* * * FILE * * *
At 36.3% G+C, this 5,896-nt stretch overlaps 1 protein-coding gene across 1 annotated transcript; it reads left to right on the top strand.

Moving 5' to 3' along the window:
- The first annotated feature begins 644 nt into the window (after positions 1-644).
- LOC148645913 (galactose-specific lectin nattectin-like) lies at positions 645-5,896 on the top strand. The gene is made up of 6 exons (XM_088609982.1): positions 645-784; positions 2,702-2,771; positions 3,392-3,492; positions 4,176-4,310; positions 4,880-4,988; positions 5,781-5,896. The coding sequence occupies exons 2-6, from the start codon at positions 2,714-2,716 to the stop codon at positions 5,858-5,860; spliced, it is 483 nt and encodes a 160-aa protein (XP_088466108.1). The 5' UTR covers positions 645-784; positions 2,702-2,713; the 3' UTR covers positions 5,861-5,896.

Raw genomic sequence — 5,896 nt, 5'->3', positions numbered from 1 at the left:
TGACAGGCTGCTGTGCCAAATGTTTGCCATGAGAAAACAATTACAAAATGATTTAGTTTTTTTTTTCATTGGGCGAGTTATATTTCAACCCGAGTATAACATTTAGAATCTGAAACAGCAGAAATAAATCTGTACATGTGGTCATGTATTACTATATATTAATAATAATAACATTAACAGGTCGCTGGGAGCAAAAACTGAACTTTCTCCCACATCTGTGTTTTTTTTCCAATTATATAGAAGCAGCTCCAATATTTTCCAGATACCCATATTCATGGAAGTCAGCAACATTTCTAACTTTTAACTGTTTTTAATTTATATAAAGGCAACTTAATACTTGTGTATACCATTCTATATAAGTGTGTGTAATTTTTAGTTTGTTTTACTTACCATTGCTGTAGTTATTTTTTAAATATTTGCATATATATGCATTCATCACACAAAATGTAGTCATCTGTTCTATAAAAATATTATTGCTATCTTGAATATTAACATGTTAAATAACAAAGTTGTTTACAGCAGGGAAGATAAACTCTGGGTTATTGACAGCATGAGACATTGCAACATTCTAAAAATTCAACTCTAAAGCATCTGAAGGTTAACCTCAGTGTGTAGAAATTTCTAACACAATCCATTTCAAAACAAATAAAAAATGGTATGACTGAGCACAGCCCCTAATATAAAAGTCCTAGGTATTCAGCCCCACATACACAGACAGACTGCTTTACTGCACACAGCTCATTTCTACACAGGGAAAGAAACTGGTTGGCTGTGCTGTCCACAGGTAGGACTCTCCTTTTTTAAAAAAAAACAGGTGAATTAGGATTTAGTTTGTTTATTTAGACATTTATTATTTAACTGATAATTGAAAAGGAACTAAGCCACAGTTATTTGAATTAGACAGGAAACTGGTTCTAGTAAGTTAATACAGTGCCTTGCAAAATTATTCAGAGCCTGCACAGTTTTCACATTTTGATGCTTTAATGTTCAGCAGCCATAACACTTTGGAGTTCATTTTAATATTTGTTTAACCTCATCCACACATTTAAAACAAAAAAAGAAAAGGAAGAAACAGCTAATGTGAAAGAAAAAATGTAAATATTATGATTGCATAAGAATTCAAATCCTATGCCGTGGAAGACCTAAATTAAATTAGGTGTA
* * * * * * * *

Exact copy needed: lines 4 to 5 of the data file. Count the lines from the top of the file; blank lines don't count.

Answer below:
- LOC148645913 (galactose-specific lectin nattectin-like) lies at positions 645-5,896 on the top strand. The gene is made up of 6 exons (XM_088609982.1): positions 645-784; positions 2,702-2,771; positions 3,392-3,492; positions 4,176-4,310; positions 4,880-4,988; positions 5,781-5,896. The coding sequence occupies exons 2-6, from the start codon at positions 2,714-2,716 to the stop codon at positions 5,858-5,860; spliced, it is 483 nt and encodes a 160-aa protein (XP_088466108.1). The 5' UTR covers positions 645-784; positions 2,702-2,713; the 3' UTR covers positions 5,861-5,896.

Raw genomic sequence — 5,896 nt, 5'->3', positions numbered from 1 at the left: